The Gender Policy Report genderpolicyreport.umn.eduThis post is the first in the new Gender, Race & Place in Minnesota series published by the Gender Policy Report, a project of the Center on Women, Gender, and Public Policy (CWGPP) at the University of Minnesota. The series will provide deeper context for the findings of the 2020 Status of Women and Girls in Minnesota report, a research collaboration between the Women’s Foundation of Minnesota and the CWGPP. The latest data show that while women of color have increased their presence in the Minnesota legislature and in Congress, they remain underrepresented relative to their proportion of the state’s population. Here, political scientists Nadia E. Brown and Camille D. Burge explore the electoral landscape for Black women candidates.

Minnesota Black women are helping to bolster claims that this is the year of the Black woman candidate. Like their counterparts in other states, Black women in Minnesota are running for political office at higher than usual rates. The Minnesota Spokesman-Recorder, the state’s oldest continuously operated Black newspaper and longest-lived Black owned business in the state, reported that over 40 Black women were expected to file the candidacies for federal, state, and local offices this year. As of June 2nd, 14 Black women were running for seats in Congress and the Minnesota state legislature. However, only three of these women have advanced to the general election for the House of the Representatives.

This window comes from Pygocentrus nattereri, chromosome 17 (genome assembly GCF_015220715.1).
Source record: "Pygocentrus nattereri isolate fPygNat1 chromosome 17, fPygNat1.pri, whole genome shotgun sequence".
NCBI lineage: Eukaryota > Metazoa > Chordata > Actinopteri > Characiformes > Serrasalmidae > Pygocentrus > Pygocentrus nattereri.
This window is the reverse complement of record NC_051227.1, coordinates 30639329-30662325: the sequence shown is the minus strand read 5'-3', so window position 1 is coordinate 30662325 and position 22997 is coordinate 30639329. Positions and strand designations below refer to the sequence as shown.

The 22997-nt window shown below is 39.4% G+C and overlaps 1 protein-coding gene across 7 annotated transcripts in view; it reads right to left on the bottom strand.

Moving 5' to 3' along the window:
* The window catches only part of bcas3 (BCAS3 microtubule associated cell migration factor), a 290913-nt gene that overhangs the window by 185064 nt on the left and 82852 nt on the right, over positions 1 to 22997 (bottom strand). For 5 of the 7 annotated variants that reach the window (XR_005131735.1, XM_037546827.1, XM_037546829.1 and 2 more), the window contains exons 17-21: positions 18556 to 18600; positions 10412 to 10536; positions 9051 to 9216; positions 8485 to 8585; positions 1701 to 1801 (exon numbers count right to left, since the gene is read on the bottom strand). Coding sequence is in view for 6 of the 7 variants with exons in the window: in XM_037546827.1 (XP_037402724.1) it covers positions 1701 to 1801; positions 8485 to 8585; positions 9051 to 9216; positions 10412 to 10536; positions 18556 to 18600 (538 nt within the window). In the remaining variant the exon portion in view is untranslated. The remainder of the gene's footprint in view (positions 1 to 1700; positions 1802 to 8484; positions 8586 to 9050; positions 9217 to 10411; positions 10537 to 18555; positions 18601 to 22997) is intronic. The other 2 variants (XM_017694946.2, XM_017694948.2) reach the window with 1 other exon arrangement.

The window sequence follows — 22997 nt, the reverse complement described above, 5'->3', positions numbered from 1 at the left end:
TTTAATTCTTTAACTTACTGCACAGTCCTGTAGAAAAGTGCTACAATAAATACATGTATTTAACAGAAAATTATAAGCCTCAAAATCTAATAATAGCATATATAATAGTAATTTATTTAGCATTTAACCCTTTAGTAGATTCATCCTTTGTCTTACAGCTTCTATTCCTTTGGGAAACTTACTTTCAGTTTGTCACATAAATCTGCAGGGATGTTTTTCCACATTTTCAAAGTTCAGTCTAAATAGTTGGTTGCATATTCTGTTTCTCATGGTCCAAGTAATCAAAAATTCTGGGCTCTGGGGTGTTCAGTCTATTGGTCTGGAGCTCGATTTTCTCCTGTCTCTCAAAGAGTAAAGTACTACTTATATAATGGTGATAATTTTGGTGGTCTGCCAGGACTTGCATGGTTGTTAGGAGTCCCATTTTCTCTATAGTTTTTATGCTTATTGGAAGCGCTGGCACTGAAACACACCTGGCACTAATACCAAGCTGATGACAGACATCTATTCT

Minnesota mirrors the national trends of Black women seeking elected office. The Center for American Women and Politics details that at least 130 Black women nationwide are running for Congress in 2020, compared to 87 in 2018 and 52 in 2016. This trend is further exemplified in the candidacy of Senator Kamala Harris (D-CA), a multi-ethnic Black woman, who sought the Democratic nomination for president and is now the 2020 vice presidential nominee.

Black women candidates face systemic obstacles at every step of the campaign process, from recruitment to fundraising. Yet instead of holding them back, it is racial injustice that drives some of these women forward.

George Floyd’s Cries Echoed Among Black Mothers

As Minneapolis police officer Derek Chauvin kneeled on his neck for nearly nine minutes on May 25, 2020, George Floyd was heard calling for his deceased mother. This call seemingly activated Black mothers, who took Floyd’s murder and last words as a call to use electoral politics to challenge racial injustices. Indeed, Laverne McCartney Knighton, a candidate for Minnesota’s state senate, decided to run for office because she “wanted to know that his call to his mother did not go unanswered.” Likewise, Marquita Stephens, another state senate candidate, also noted that she “had to come forward when I saw that video of the murder of George Floyd and the knee pressing on his neck as he uttered his last breaths a call to his mother. During those eight minutes and forty-six seconds, I knew that I had to come forward.”

But while Minnesotans are electing Black women to the state legislature and have sent Ilhan Omar to Congress, this group is still proportionally underrepresented in elected office when compared to their numbers in the population. Black Minnesotan women understand that the system was not designed for them. In an interview with the Spokesman-Recorder, Alberder  Gillespie, a candidate for the U.S. House of Representatives from Minnesota’s fourth district, noted that “there’s not a system that’s supportive of us.” Gillespie founded Black Women Rising after training White candidates for political office and noting that the Democratic party did not fully support Black women as candidates.